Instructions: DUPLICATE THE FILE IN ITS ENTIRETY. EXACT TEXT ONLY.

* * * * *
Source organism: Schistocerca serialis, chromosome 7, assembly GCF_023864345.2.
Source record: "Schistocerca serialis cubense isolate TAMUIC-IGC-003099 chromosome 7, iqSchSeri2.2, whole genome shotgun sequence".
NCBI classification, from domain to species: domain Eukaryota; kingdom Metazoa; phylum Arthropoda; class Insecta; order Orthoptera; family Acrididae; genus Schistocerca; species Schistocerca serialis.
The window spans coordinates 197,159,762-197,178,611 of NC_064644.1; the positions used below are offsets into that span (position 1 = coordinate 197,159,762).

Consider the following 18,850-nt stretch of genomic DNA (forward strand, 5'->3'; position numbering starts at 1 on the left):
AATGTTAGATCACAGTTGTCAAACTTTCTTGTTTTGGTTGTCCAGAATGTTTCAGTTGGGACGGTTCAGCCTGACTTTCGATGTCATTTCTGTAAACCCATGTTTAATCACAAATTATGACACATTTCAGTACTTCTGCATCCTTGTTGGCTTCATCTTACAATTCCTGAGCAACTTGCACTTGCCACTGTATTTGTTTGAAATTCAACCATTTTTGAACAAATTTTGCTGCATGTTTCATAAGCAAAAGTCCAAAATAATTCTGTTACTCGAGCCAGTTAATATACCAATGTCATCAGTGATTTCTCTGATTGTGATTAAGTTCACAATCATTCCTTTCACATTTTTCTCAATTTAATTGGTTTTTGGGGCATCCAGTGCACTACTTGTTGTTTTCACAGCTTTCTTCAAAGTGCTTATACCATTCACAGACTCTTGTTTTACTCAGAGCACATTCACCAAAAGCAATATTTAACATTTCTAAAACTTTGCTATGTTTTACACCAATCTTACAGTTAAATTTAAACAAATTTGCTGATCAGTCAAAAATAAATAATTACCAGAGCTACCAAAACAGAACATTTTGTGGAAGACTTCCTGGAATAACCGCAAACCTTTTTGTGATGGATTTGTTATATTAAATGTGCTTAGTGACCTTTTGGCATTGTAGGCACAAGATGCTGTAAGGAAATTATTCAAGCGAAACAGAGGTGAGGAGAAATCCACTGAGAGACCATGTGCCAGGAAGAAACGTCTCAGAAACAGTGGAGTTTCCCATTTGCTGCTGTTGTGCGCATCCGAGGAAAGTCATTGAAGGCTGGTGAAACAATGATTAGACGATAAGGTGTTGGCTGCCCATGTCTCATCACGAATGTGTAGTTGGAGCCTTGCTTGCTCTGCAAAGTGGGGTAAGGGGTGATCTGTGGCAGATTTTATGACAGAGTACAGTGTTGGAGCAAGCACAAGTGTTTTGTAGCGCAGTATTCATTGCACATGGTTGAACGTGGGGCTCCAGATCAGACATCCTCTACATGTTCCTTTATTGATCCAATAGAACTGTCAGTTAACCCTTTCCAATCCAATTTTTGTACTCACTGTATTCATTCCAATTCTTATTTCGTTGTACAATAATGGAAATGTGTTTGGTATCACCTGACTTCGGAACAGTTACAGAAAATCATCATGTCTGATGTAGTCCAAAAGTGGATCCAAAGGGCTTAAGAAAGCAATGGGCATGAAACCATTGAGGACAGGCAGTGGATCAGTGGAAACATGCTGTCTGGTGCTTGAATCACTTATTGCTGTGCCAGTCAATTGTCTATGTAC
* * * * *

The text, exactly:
Source organism: Schistocerca serialis, chromosome 7, assembly GCF_023864345.2.
Source record: "Schistocerca serialis cubense isolate TAMUIC-IGC-003099 chromosome 7, iqSchSeri2.2, whole genome shotgun sequence".
NCBI classification, from domain to species: domain Eukaryota; kingdom Metazoa; phylum Arthropoda; class Insecta; order Orthoptera; family Acrididae; genus Schistocerca; species Schistocerca serialis.
The window spans coordinates 197,159,762-197,178,611 of NC_064644.1; the positions used below are offsets into that span (position 1 = coordinate 197,159,762).

Consider the following 18,850-nt stretch of genomic DNA (forward strand, 5'->3'; position numbering starts at 1 on the left):
AATGTTAGATCACAGTTGTCAAACTTTCTTGTTTTGGTTGTCCAGAATGTTTCAGTTGGGACGGTTCAGCCTGACTTTCGATGTCATTTCTGTAAACCCATGTTTAATCACAAATTATGACACATTTCAGTACTTCTGCATCCTTGTTGGCTTCATCTTACAATTCCTGAGCAACTTGCACTTGCCACTGTATTTGTTTGAAATTCAACCATTTTTGAACAAATTTTGCTGCATGTTTCATAAGCAAAAGTCCAAAATAATTCTGTTACTCGAGCCAGTTAATATACCAATGTCATCAGTGATTTCTCTGATTGTGATTAAGTTCACAATCATTCCTTTCACATTTTTCTCAATTTAATTGGTTTTTGGGGCATCCAGTGCACTACTTGTTGTTTTCACAGCTTTCTTCAAAGTGCTTATACCATTCACAGACTCTTGTTTTACTCAGAGCACATTCACCAAAAGCAATATTTAACATTTCTAAAACTTTGCTATGTTTTACACCAATCTTACAGTTAAATTTAAACAAATTTGCTGATCAGTCAAAAATAAATAATTACCAGAGCTACCAAAACAGAACATTTTGTGGAAGACTTCCTGGAATAACCGCAAACCTTTTTGTGATGGATTTGTTATATTAAATGTGCTTAGTGACCTTTTGGCATTGTAGGCACAAGATGCTGTAAGGAAATTATTCAAGCGAAACAGAGGTGAGGAGAAATCCACTGAGAGACCATGTGCCAGGAAGAAACGTCTCAGAAACAGTGGAGTTTCCCATTTGCTGCTGTTGTGCGCATCCGAGGAAAGTCATTGAAGGCTGGTGAAACAATGATTAGACGATAAGGTGTTGGCTGCCCATGTCTCATCACGAATGTGTAGTTGGAGCCTTGCTTGCTCTGCAAAGTGGGGTAAGGGGTGATCTGTGGCAGATTTTATGACAGAGTACAGTGTTGGAGCAAGCACAAGTGTTTTGTAGCGCAGTATTCATTGCACATGGTTGAACGTGGGGCTCCAGATCAGACATCCTCTACATGTTCCTTTATTGATCCAATAGAACTGTCAGTTAACCCTTTCCAATCCAATTTTTGTACTCACTGTATTCATTCCAATTCTTATTTCGTTGTACAATAATGGAAATGTGTTTGGTATCACCTGACTTCGGAACAGTTACAGAAAATCATCATGTCTGATGTAGTCCAAAAGTGGATCCAAAGGGCTTAAGAAAGCAATGGGCATGAAACCATTGAGGACAGGCAGTGGATCAGTGGAAACATGCTGTCTGGTGCTTGAATCACTTATTGCTGTGCCAGTCAATTGTCTATGTAC